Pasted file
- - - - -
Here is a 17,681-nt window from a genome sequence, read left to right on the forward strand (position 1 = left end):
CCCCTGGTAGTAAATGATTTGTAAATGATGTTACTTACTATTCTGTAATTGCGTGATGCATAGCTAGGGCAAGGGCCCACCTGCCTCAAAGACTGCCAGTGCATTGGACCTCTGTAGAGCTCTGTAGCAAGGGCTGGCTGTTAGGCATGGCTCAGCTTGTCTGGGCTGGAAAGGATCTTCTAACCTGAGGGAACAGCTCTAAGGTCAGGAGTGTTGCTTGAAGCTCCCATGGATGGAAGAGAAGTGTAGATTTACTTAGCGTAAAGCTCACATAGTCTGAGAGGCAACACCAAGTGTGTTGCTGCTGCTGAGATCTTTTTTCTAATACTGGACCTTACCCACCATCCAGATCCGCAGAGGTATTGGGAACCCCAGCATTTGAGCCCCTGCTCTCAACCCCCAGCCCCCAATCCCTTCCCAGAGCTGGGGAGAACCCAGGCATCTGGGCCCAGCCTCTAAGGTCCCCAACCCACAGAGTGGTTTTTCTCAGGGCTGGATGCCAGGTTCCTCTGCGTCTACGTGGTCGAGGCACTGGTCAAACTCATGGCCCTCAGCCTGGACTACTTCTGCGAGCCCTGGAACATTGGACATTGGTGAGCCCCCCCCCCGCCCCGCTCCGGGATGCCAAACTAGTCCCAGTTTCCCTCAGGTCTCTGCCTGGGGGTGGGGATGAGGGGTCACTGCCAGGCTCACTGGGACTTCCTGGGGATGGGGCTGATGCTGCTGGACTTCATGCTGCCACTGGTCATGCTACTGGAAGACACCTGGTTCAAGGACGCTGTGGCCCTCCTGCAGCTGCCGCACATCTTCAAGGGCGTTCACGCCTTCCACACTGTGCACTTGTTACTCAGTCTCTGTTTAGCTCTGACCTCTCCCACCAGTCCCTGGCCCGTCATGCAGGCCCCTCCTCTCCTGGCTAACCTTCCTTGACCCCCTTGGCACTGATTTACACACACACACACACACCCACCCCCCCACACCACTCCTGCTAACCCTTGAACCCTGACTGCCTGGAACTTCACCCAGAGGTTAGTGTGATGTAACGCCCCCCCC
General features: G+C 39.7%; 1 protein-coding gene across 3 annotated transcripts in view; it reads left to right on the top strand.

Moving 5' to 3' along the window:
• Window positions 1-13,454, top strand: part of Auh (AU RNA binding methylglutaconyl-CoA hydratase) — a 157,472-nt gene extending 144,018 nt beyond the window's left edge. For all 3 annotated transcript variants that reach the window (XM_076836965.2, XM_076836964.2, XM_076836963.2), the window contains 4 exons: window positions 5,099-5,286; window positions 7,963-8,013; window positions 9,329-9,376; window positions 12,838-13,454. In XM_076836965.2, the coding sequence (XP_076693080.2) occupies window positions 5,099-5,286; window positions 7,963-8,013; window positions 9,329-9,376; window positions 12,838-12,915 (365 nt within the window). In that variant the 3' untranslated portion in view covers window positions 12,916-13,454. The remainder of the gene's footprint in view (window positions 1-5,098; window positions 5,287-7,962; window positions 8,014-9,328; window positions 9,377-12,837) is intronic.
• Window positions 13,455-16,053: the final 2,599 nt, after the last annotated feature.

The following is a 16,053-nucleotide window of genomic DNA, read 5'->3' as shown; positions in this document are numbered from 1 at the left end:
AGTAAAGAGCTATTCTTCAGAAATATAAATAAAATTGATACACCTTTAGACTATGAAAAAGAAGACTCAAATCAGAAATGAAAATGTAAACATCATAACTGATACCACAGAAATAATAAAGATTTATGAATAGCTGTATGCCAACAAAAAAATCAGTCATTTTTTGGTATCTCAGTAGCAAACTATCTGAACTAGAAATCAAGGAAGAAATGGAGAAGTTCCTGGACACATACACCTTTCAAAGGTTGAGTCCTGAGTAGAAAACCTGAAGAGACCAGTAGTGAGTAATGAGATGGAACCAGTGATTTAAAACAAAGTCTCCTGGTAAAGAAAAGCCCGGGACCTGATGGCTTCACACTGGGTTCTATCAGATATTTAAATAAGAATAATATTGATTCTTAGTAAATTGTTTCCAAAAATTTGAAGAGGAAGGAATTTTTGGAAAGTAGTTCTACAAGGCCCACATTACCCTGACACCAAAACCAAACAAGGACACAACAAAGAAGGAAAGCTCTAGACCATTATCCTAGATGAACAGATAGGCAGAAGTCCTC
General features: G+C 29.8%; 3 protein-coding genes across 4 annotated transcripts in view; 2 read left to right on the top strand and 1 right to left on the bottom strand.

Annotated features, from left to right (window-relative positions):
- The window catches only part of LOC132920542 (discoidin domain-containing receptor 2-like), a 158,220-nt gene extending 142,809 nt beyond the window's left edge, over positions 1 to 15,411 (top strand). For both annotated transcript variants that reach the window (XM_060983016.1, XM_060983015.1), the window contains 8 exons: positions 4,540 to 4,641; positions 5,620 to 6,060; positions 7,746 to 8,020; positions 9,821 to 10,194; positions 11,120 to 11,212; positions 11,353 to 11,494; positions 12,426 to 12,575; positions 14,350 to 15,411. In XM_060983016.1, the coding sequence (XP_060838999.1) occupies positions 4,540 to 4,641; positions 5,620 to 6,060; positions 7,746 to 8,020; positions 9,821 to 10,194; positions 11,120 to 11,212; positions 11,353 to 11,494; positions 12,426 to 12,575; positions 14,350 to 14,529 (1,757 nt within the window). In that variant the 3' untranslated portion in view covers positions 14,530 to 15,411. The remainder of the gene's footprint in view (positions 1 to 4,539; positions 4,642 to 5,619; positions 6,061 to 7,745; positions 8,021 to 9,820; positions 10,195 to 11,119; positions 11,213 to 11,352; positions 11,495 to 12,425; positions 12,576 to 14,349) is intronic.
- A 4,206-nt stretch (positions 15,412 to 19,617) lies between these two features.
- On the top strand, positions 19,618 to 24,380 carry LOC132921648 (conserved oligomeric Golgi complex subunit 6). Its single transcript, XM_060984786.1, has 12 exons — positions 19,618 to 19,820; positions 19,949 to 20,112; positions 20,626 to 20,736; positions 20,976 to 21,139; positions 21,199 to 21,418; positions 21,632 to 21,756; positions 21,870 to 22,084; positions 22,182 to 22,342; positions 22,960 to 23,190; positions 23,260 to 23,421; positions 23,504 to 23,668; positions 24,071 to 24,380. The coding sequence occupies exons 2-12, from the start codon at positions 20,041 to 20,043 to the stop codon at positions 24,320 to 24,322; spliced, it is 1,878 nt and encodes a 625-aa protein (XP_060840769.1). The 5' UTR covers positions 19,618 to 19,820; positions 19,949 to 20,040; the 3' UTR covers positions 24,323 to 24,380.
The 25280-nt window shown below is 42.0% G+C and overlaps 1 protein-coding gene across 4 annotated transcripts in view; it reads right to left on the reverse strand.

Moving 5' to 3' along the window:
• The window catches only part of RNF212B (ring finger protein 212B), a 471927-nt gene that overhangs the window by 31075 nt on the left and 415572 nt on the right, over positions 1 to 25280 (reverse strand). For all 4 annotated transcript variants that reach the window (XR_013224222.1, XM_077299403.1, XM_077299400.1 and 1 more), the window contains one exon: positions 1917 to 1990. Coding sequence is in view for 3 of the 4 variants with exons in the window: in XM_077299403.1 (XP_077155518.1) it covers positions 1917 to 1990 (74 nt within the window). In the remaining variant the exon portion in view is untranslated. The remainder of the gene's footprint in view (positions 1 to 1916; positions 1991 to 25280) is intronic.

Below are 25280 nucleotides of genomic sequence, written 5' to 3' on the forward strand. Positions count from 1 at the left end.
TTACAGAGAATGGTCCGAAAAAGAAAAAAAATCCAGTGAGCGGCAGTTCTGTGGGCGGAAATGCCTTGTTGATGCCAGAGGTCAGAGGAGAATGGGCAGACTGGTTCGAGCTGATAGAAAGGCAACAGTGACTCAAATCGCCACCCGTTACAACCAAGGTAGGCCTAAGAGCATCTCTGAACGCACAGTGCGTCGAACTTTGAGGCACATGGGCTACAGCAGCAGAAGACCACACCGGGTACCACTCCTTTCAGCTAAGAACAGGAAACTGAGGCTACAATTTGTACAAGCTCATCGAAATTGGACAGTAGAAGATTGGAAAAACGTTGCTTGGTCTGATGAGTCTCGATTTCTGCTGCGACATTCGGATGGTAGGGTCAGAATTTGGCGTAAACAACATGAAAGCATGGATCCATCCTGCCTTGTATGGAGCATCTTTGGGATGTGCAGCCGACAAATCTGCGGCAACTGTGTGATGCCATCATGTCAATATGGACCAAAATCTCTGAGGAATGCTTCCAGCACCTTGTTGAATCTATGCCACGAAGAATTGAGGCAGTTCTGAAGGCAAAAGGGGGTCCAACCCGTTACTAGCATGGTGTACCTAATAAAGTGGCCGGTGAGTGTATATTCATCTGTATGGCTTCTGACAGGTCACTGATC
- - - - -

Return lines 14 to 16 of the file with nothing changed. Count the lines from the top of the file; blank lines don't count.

The 25280-nt window shown below is 42.0% G+C and overlaps 1 protein-coding gene across 4 annotated transcripts in view; it reads right to left on the reverse strand.

Moving 5' to 3' along the window:
• The window catches only part of RNF212B (ring finger protein 212B), a 471927-nt gene that overhangs the window by 31075 nt on the left and 415572 nt on the right, over positions 1 to 25280 (reverse strand). For all 4 annotated transcript variants that reach the window (XR_013224222.1, XM_077299403.1, XM_077299400.1 and 1 more), the window contains one exon: positions 1917 to 1990. Coding sequence is in view for 3 of the 4 variants with exons in the window: in XM_077299403.1 (XP_077155518.1) it covers positions 1917 to 1990 (74 nt within the window). In the remaining variant the exon portion in view is untranslated. The remainder of the gene's footprint in view (positions 1 to 1916; positions 1991 to 25280) is intronic.